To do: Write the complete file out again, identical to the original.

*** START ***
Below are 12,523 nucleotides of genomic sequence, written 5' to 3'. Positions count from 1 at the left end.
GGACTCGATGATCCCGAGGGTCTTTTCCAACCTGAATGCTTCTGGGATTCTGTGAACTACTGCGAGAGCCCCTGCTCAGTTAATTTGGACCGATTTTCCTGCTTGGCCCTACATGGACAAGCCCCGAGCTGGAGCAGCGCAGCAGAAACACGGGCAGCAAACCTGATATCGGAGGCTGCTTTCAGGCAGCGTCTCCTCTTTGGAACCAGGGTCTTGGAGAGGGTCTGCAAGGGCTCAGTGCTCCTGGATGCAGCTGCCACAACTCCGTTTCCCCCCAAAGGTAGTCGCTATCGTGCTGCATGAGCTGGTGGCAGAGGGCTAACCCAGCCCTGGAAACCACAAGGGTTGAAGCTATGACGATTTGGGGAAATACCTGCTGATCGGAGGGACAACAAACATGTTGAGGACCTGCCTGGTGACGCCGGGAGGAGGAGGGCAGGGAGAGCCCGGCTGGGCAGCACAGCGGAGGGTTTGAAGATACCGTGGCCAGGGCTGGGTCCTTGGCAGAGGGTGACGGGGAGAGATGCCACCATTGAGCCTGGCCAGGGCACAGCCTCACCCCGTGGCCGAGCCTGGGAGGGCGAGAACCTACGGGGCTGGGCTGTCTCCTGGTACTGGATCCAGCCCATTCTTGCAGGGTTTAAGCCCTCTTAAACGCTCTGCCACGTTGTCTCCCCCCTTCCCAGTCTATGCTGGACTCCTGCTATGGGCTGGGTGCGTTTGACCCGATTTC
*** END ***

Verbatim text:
Below are 12,523 nucleotides of genomic sequence, written 5' to 3'. Positions count from 1 at the left end.
GGACTCGATGATCCCGAGGGTCTTTTCCAACCTGAATGCTTCTGGGATTCTGTGAACTACTGCGAGAGCCCCTGCTCAGTTAATTTGGACCGATTTTCCTGCTTGGCCCTACATGGACAAGCCCCGAGCTGGAGCAGCGCAGCAGAAACACGGGCAGCAAACCTGATATCGGAGGCTGCTTTCAGGCAGCGTCTCCTCTTTGGAACCAGGGTCTTGGAGAGGGTCTGCAAGGGCTCAGTGCTCCTGGATGCAGCTGCCACAACTCCGTTTCCCCCCAAAGGTAGTCGCTATCGTGCTGCATGAGCTGGTGGCAGAGGGCTAACCCAGCCCTGGAAACCACAAGGGTTGAAGCTATGACGATTTGGGGAAATACCTGCTGATCGGAGGGACAACAAACATGTTGAGGACCTGCCTGGTGACGCCGGGAGGAGGAGGGCAGGGAGAGCCCGGCTGGGCAGCACAGCGGAGGGTTTGAAGATACCGTGGCCAGGGCTGGGTCCTTGGCAGAGGGTGACGGGGAGAGATGCCACCATTGAGCCTGGCCAGGGCACAGCCTCACCCCGTGGCCGAGCCTGGGAGGGCGAGAACCTACGGGGCTGGGCTGTCTCCTGGTACTGGATCCAGCCCATTCTTGCAGGGTTTAAGCCCTCTTAAACGCTCTGCCACGTTGTCTCCCCCCTTCCCAGTCTATGCTGGACTCCTGCTATGGGCTGGGTGCGTTTGACCCGATTTC